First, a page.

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Alcohol and College Park Title IX Investigations

In the course of many Title IX investigations in College Park, investigators learn that alcohol played a role in the events leading to allegations of sexual misconduct. The relationship between alcohol and College Park Title IX investigations provides cause for concern because it can complicate evidentiary findings and inhibit prevention or reporting of sexual misconduct.

Students are sometimes afraid to report incidents involving alcohol because they believe they could get themselves or others into trouble for violating school rules concerning alcohol. However, provisions are in place that may provide relief from disciplinary action in such cases.

Alcohol Can Affect Consent in Title XI Investigations

The question of whether an individual consented to sexual activity is frequently the main issue of contention in a Title IX case. Consent is a term defined and discussed in detail in the University of Maryland College Park Sexual Misconduct Policy & Procedures guide, and the guide explains how alcohol can affect consent for Title XI purposes.

Consent is defined as a willingness to participate in a specified sexual activity that is affirmatively communicated, voluntary, and knowingly made. A person cannot consent if they are incapacitated. Although someone may be incapacitated by sleep, disability, or restraint, very often the use of alcohol or drugs causes incapacitation.

The policy guide describes incapacitation due to alcohol as “a state beyond intoxication.” Determining whether someone is incapacitated due to alcohol requires an assessment of whether alcohol consumption caused that person to be incapable of actions such as:

  • Assessing the nature of their own conduct
  • Communicating unwillingness to participate in sexual activity
  • Expressing consent to sexual activity
  • Making decisions about the consequences of sexual activity

College Park Title XI investigations involving alcohol may reveal conflicting evidence regarding consent or the ability to give consent.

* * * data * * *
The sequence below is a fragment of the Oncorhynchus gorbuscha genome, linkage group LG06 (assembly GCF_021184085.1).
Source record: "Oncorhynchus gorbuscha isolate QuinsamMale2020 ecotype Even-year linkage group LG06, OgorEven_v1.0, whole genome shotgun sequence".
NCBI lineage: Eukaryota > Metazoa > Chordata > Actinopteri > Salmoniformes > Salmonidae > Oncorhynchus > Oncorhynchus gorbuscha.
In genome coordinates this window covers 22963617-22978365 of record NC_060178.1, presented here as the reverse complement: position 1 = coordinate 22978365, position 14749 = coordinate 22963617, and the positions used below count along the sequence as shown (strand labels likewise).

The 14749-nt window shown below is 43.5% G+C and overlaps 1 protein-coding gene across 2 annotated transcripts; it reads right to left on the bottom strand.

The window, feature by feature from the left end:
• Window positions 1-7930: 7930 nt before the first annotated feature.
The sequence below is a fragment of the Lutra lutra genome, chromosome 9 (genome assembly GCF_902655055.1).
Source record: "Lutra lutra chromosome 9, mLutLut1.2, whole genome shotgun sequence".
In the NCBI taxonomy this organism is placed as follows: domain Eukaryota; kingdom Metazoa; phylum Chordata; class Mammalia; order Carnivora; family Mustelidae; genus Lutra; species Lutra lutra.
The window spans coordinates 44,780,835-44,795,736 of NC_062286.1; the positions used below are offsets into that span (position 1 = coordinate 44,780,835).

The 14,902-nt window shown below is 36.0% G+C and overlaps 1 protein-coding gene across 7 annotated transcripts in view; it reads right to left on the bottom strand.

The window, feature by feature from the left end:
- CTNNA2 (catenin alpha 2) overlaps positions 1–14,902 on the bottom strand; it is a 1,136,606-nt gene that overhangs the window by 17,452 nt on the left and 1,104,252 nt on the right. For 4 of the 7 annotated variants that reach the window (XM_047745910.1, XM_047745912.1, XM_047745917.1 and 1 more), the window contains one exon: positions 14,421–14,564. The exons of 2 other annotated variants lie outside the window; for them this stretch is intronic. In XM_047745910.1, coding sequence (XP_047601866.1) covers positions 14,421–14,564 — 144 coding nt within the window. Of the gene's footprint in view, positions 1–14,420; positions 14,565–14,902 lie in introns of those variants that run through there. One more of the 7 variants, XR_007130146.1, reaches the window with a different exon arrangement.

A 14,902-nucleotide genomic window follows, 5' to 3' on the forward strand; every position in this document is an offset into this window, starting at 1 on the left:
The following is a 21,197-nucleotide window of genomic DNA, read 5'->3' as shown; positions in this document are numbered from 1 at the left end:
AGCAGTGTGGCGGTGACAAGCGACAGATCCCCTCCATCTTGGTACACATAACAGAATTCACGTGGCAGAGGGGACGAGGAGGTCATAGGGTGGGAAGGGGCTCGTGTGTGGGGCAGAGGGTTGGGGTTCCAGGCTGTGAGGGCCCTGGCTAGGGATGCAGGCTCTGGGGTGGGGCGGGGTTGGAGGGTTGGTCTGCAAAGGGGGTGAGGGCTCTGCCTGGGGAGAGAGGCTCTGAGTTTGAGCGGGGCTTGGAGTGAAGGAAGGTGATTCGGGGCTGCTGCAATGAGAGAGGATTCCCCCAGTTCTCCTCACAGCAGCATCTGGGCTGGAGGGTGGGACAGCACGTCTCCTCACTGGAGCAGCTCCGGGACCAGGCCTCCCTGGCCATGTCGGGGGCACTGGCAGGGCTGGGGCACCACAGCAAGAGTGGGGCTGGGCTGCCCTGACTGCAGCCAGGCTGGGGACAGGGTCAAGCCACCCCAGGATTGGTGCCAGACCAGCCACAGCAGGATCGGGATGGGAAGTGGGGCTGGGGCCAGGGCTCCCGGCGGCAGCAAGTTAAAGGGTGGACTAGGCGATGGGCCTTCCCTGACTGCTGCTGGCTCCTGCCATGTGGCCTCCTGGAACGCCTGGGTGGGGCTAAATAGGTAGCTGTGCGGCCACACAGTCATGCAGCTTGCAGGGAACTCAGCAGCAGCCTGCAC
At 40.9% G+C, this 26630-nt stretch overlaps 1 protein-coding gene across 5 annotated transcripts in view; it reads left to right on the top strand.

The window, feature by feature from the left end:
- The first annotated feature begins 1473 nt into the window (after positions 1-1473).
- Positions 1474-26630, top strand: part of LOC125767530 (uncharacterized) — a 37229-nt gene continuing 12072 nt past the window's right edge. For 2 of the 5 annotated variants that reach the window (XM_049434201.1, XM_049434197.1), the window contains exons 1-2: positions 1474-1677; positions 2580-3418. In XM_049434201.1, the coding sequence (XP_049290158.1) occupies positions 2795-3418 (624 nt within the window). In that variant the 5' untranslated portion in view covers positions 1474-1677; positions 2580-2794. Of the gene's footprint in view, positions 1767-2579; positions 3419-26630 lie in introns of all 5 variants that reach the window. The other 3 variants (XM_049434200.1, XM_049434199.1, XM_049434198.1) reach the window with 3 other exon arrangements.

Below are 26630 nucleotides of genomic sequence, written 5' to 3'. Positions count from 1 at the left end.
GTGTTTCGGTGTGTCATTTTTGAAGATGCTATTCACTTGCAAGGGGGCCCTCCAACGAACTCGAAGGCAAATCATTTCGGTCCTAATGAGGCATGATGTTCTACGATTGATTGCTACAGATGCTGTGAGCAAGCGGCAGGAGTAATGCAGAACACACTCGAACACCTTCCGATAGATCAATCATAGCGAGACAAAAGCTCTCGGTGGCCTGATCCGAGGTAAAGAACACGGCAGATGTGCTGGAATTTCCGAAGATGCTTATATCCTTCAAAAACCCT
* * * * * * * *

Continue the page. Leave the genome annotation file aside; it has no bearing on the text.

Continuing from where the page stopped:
Alcohol and the Reporting of Sexual Misconduct

Alcohol may inhibit College Park Title IX investigations by preventing the reporting of incidents. Students may hesitate to report sexual misconduct involving alcohol due to fears of disciplinary action for violating alcohol policies.

Grant of Amnesty

In recognition of this factor, the University of Maryland College Park President stated in an announcement that “students under the influence of alcohol and/or drugs who report sexual misconduct may be granted amnesty in accordance with the University’s Police on Promoting Responsible Action in Medical Emergencies.”

The medical emergency policy itself does not specifically refer to reporting sexual misconduct. Instead, the policy states that disciplinary charges will be deferred in situations where students possessing alcohol or under the influence of alcohol summon medical emergency assistance for themselves or another student. Summoning medical emergency assistance is defined as contacting police, school staff, or other designated emergency medical providers.

Discipline Deferred

Students under the influence or in possession of alcohol do not get off completely free from sanctions, however. They are required to complete an approved alcohol intervention program before disciplinary charges against them will be dropped. In addition, any student organizations will remain liable for violations of alcohol policies.

Find Out More How Alcohol Affects College Park Title IX Investigations

The use of alcohol often clouds the memory and judgment of people involved in and witness to an alleged Title IX violation. Those accused are advised to seek assistance from a legal advocate with experience defending against Title IX sexual misconduct charges who may be able to find reliable evidence to counter the allegations.

Alcohol and College Park Title IX investigations are regulated by school policy, which is subject to change. For the latest information or to learn how policy may affect the circumstances of an individual case, consult a Title IX attorney.